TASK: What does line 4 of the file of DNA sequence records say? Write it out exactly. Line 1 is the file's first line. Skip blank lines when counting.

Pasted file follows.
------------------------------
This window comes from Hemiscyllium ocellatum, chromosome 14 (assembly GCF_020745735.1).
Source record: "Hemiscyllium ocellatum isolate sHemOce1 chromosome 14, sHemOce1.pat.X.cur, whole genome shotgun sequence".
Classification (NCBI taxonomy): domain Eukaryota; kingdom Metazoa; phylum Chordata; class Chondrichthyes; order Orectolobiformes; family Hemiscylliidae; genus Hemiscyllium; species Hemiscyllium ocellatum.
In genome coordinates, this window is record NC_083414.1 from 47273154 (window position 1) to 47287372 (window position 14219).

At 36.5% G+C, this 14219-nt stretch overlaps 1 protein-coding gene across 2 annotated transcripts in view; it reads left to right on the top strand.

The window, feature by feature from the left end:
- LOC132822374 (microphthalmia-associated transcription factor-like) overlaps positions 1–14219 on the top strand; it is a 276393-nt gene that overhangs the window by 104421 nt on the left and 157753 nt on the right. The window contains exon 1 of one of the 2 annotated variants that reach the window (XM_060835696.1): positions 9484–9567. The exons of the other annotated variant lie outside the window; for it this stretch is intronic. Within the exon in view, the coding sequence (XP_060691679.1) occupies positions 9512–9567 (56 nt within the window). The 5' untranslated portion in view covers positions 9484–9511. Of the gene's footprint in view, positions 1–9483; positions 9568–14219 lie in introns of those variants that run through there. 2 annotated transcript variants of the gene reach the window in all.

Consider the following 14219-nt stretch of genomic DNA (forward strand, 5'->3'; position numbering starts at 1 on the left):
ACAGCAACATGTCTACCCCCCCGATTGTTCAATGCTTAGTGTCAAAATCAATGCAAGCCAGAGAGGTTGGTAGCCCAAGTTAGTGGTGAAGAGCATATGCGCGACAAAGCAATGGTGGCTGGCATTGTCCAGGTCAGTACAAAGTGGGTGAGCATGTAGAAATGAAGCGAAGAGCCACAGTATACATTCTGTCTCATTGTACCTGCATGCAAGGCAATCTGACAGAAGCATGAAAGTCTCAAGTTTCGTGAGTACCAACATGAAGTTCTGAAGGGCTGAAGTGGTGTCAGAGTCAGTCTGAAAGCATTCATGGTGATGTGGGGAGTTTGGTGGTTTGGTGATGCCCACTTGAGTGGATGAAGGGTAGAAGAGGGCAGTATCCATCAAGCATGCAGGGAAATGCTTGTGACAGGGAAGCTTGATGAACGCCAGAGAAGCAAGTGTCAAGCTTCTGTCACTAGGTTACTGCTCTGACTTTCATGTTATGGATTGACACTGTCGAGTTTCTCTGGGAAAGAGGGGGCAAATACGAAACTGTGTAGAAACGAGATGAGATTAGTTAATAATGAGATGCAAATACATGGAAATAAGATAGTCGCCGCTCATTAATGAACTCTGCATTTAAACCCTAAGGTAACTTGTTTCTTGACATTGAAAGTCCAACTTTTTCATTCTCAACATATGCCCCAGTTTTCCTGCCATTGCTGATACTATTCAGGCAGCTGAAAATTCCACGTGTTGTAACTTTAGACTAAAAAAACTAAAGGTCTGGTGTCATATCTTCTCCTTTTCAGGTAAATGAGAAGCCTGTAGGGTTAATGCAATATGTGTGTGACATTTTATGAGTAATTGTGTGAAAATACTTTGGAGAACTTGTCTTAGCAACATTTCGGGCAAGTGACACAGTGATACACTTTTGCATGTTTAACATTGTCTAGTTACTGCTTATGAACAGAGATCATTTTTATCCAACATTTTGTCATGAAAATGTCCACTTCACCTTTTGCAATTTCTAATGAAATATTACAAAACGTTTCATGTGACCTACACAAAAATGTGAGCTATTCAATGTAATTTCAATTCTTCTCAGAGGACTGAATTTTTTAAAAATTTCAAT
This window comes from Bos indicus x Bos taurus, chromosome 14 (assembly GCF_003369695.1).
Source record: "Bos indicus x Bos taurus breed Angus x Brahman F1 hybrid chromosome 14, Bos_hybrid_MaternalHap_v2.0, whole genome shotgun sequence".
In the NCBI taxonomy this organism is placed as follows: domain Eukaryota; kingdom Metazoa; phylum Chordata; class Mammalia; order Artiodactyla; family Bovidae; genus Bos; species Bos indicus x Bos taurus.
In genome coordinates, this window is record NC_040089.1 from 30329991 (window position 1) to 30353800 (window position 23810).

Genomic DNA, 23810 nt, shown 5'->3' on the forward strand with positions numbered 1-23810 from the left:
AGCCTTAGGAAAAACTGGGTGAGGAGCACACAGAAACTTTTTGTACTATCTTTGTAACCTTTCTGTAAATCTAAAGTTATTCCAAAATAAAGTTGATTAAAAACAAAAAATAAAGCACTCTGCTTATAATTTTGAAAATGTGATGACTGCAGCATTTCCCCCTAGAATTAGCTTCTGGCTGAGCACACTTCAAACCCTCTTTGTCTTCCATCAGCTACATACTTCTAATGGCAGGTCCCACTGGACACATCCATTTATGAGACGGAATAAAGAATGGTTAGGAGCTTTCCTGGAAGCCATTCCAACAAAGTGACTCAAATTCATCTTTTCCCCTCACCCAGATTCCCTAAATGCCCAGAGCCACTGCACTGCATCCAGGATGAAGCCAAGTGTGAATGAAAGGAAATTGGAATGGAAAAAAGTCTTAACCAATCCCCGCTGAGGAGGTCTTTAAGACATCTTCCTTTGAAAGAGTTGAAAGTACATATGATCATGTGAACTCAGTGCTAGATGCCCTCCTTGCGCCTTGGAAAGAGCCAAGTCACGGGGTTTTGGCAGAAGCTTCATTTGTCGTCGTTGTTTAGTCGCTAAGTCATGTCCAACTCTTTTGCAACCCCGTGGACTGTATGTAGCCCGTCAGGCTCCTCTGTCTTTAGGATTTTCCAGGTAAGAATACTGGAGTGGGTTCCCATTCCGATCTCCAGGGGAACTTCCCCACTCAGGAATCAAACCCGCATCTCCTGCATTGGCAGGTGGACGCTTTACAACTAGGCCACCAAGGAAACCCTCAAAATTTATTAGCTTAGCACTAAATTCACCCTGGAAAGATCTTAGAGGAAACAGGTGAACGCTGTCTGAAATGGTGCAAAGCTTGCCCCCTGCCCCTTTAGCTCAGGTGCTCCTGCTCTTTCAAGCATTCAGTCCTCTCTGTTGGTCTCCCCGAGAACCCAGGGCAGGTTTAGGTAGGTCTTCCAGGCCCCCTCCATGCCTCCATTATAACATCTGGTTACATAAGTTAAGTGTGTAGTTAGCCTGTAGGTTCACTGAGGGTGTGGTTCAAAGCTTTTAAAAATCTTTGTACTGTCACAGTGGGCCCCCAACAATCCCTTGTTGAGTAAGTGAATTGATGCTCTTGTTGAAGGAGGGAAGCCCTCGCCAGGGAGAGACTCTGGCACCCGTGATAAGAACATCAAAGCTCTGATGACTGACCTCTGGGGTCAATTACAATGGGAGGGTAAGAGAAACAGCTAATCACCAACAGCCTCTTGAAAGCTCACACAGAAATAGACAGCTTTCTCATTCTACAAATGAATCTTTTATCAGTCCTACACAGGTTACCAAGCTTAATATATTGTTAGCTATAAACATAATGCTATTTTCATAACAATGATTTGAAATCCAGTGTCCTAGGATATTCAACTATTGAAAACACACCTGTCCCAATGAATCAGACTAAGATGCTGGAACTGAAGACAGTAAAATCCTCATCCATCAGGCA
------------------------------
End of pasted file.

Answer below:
In genome coordinates, this window is record NC_083414.1 from 47273154 (window position 1) to 47287372 (window position 14219).